Scenery modeling - More rock cut techniques

20 May 2016

Average: 5 (5 votes)
41:33 - Scenery modeling - more rock cut techniques (2012)

Expert modeler Mike Confalone demos more techniques for modeling terrain with rock cuts. Mike starts with cleaning up the base area by adding ground cover, then moves on to adding rock rip-rap and modeling evidence of blasting in a rock cut. Includes 3 video segments in all.

For the previous video segments on casting rocks done to prepare for these steps, see Casting, blending, and coloring rocks

Part of the Scenery Modeling Outside the Box DVD, volume 2.

•Doing a ground cover base (17:09)

•Adding rip-rap to a rock cut area (9:54)

•Modeling evidence of blasting in a rock cut (14:30)

This HIGH DEFINITION version of our STD-DEF DVD content is available free to TMTV members (HD version costs extra to purchase and is only available as a download).

All the Allagash quarry project segments in this series include:


Mike's also put his entire Allagash layout story in writing in his comprehensive 4-volume eBook series containing over 400 pages and hundreds of photos illustrating his points. Learn more about the Allagash Story eBook here.


Picked up that you use Rit dye and alcohol for your washes. What differences would you get if you used India Ink or black acrylic paint and alcohol for your washes?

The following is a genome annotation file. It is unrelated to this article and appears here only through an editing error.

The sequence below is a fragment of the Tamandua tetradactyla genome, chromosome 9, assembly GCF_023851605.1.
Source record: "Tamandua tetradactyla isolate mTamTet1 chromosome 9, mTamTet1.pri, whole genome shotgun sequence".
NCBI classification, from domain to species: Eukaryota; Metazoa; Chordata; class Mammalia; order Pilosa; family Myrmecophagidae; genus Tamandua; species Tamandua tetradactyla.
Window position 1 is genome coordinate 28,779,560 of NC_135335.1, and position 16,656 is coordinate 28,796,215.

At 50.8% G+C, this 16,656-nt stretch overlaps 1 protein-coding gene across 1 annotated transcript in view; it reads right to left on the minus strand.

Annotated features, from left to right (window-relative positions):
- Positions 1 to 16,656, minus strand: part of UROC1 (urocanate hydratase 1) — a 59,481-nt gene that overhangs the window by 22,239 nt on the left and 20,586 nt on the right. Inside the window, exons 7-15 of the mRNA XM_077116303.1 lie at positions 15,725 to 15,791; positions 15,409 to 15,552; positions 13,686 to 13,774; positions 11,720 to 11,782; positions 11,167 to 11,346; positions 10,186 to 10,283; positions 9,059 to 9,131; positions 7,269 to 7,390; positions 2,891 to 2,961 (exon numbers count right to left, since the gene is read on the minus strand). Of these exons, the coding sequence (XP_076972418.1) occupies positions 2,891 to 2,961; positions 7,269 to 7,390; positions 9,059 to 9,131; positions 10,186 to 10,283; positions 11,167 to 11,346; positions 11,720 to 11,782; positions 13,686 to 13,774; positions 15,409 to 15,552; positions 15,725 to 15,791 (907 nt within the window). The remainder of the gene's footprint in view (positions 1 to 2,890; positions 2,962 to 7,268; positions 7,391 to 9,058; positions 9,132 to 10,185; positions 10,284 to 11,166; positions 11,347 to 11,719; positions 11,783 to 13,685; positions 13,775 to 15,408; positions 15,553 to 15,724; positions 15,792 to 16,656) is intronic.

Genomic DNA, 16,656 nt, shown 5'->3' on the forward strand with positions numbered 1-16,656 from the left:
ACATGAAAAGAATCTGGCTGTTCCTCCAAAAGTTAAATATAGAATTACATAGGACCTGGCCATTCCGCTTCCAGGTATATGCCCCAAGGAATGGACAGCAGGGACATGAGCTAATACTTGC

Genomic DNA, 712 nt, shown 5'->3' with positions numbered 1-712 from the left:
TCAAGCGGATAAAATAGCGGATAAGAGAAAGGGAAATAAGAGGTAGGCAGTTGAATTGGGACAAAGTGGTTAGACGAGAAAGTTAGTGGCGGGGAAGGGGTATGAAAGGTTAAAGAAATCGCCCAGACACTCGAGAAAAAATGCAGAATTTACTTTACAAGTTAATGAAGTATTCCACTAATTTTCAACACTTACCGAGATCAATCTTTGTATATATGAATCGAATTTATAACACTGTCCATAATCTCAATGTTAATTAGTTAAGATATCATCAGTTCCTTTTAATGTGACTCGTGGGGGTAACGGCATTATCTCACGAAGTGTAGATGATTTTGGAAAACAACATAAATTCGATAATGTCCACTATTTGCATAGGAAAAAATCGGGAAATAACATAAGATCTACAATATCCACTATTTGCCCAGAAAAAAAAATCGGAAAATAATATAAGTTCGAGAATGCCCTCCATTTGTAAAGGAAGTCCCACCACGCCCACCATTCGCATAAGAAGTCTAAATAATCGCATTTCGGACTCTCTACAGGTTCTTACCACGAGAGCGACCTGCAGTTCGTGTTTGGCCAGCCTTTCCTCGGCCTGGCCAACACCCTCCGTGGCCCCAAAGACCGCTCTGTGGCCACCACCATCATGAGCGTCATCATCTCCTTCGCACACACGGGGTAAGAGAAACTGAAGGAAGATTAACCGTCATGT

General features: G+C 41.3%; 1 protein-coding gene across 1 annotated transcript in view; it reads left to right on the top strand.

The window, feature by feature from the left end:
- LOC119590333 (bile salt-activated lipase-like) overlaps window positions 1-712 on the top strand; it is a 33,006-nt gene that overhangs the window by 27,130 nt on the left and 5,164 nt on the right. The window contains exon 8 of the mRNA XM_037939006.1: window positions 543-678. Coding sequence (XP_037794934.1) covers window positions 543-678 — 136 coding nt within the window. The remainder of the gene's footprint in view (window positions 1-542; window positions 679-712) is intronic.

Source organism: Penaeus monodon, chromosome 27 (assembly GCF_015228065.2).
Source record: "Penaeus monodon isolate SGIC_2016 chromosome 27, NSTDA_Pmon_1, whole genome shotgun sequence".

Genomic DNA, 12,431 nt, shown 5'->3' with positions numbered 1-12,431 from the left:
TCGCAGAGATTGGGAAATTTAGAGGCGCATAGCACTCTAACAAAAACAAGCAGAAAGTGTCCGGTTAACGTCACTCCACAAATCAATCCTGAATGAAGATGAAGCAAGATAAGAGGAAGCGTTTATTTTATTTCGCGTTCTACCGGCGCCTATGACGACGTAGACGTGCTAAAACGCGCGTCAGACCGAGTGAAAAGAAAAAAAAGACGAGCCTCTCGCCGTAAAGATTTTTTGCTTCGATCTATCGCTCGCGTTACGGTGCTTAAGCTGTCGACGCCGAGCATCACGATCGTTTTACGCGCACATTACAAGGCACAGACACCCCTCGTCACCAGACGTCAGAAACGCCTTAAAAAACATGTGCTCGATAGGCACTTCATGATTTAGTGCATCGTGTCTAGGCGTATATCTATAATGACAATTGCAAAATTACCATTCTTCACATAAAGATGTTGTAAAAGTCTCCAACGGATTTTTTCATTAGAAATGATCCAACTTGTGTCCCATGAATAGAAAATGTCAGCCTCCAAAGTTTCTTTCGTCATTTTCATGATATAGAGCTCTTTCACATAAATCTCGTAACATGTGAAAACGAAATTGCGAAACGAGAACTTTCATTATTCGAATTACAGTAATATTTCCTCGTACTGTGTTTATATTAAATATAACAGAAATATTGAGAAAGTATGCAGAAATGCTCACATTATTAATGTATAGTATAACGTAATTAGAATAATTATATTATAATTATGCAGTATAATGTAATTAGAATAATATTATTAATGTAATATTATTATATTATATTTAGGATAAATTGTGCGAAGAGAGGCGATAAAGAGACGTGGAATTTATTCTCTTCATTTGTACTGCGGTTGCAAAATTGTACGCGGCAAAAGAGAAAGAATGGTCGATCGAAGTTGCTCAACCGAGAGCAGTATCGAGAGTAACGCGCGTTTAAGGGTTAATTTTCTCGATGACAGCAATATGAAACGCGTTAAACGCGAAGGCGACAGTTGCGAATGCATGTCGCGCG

India ink is generally only one color - black. Rit dye is available in many colors, and since it's a fabric dye it's colorfast (designed to not fade over time and there's more quality control over color from the factory), plus it thins well with alcohol. Cheap acrylic paint may not be colorfast, nor are color batches guaranteed to be consistent from the factory (same color of paint bought at different times may vary slightly in color). Also, many acrylic polymers react with alcohol and gel up, forming globs in your wash.

A better thinnner if you want to use acrylics is Armor All auto glass cleaner. It is clear (not blue like a lot of window cleaners) and it breaks the surface tension to flow very well like alcohol, but doesn't react with most water-based acrylic polymers.

I was glad to see you added a small but relevent detail in the "blasting evidence" video segment.  I had written a comment somewhere about possibly modeling the vertical grooves in a blasted rock face, something I had observed in northern NJ along the interstates, but mostly absent in the modeling of a similar site. The grooves indicate where the rock was drilled into, and the blasting charge(s) set. Not a big deal, but it's a neat touch of realism if it's there. As always, Mike, great videos and superb modeling - a joy to watch, and learn from!

                      Fred B.



Top job on colouring the blasted rock face .The colour really jumps out . All quarrys usually work on a bench system . I myself would have left the top bench as it was .As all the machinery drill from the top of the bench  to the depth of the working level .     Smokey   Dawson       Australia